SIMMONS: Time for dynamic duo of Auston Matthews and Mitch Marner to take the next step for Maple Leafs

Mats Sundin led the Maple Leafs in scoring 12 different times, a record that may never be equalled or broken.

What also may never be broken: Nine different Leafs players finished second behind Sundin in those 12 years — Steve Thomas, Doug Gilmour and Bryan McCabe twice each; Mike Johnson, Nik Antropov, Gary Roberts, Tomas Kaberle, Dave Andreychuk and Darcy Tucker are the other six.

Which is nothing at all like today or tomorrow, where everything around the Leafs begins and ends with Auston Matthews and Mitch Marner. The Maple Leafs’ M&Ms. One doesn’t seem to take a step on ice without the other.

Matthews the goal-scorer, Marner the quick, creative set-up man. And, sometimes, the opposite. Fitting together like few Leafs, past or present — or few NHL players, to be honest — have ever fit together.

There are just a few days left in this shortened season, but Matthews is all but certain to lead the NHL in goal-scoring, at a pace never before seen in Toronto. Marner is fourth in the league in points scored, one ahead of Matthews.

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“You watch those two and you’re realizing you’re seeing something special,” said former Leafs captain Darryl Sittler, who understands a little bit about what it is like to mesh with a linemate.

“The more goals they score, the more confidence you can see them playing with,” Sittler added. “Auston can score from anywhere. He has that ability. And, sometimes, you need those perfect passes, and Mitch can make those. The strengths play off each other, match each other perfectly. That doesn’t happen often.”

Leafs greats Darryl Sittler (left) and Lanny McDonald leave the Maple Leaf Gardens ice at the end of a game in the 1978-79 season. SUN FILES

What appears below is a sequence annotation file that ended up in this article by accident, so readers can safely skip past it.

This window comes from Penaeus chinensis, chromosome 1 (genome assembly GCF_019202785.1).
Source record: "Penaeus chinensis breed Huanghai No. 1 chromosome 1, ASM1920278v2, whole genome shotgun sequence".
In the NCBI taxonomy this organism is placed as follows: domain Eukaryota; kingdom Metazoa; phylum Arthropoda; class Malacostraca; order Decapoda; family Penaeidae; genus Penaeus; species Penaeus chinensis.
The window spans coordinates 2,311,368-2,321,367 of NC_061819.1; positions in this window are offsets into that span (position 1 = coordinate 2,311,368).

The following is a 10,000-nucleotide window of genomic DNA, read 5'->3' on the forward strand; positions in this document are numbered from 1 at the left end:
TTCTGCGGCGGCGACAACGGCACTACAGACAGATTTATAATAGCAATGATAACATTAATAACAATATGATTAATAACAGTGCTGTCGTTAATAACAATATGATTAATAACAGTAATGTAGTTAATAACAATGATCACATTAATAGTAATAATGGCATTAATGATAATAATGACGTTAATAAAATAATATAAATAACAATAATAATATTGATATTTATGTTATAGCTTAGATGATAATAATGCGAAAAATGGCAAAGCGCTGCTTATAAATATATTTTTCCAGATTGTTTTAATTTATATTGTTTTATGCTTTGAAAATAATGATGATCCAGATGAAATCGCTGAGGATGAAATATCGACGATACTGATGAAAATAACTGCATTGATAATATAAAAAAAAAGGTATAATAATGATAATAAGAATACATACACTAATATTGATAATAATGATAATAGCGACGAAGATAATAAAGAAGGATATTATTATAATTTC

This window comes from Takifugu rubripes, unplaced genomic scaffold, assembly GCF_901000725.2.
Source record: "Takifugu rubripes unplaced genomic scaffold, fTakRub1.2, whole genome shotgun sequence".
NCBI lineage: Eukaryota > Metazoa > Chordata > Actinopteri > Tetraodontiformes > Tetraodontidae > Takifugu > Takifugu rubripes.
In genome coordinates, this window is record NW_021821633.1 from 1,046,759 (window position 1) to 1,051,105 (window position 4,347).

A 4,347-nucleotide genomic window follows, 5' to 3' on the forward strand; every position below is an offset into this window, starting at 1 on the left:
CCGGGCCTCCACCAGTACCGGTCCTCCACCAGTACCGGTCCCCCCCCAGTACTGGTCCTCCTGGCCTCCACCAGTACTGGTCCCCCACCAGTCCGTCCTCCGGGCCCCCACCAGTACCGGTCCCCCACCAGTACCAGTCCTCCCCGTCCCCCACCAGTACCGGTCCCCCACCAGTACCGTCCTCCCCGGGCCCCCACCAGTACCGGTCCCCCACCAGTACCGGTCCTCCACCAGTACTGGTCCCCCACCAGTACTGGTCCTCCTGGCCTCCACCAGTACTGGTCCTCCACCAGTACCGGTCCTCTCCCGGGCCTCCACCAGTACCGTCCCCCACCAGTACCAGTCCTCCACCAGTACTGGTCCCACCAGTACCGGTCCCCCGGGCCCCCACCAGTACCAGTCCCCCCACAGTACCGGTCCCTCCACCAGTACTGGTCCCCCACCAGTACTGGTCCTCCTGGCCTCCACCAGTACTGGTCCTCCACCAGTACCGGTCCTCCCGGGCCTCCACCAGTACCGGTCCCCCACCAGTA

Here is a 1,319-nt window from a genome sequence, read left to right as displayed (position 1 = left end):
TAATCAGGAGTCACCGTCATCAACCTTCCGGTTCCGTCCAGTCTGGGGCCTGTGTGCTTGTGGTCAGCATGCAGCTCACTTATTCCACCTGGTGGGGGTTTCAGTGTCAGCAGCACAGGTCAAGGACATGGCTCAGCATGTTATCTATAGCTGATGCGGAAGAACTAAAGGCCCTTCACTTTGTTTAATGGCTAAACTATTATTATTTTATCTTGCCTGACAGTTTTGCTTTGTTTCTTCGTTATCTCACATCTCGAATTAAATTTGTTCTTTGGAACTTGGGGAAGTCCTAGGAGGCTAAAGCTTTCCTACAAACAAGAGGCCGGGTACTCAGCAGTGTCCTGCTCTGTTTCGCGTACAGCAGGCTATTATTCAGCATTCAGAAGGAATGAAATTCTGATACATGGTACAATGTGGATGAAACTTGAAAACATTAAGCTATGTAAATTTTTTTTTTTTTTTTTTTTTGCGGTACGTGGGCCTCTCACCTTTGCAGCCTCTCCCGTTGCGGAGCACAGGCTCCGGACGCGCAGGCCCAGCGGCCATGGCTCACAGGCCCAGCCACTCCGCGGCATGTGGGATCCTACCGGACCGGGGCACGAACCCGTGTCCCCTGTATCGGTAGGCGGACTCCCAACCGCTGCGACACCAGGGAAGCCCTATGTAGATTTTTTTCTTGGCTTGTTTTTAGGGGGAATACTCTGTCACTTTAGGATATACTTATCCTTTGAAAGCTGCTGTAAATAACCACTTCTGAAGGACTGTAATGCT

Leafs greats Darryl Sittler (left) and Lanny McDonald leave the Maple Leaf Gardens ice at the end of a game in the 1978-79 season. SUN FILES

It happened for Sittler for the four seasons he played with Lanny McDonald. He may have led the Leafs in scoring nine different times, but the years he played alongside McDonald, one Hall of Famer with another, were the most memorable.

In each of those four seasons — 1976 to 1979 — he and McDonald finished one-two in Leafs scoring, the two players almost connected as one, so different from the Sundin years. It’s the way in which Marner and Matthews will finish one-two in Toronto scoring this season, and likely for many years after this.

For the past 40 years or so, the NHL has been about one-two combinations at the top of its rung of championship teams and those who played for titles but didn’t win.

Bryan Trottier and Mike Bossy led the New York Islanders to four Stanley Cup wins and, almost as impressively, 19 straight playoff series wins.

After that came Wayne Gretzky and Jari Kurri. It didn’t always matter who played left wing in Edmonton. Gretzky won four titles with the Oilers before moving on.

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Legendary head coach Scotty Bowman has said on more than one occasion that he likes to keep two-thirds of a line together and switch the third part around. Al Arbour did much the same with the championship Islanders.

Most recently, the Sedin twins, Daniel and Henrik, played that two-man beat in Vancouver, with one of them leading the Canucks in scoring for 10 consecutive seasons and the other one finishing second.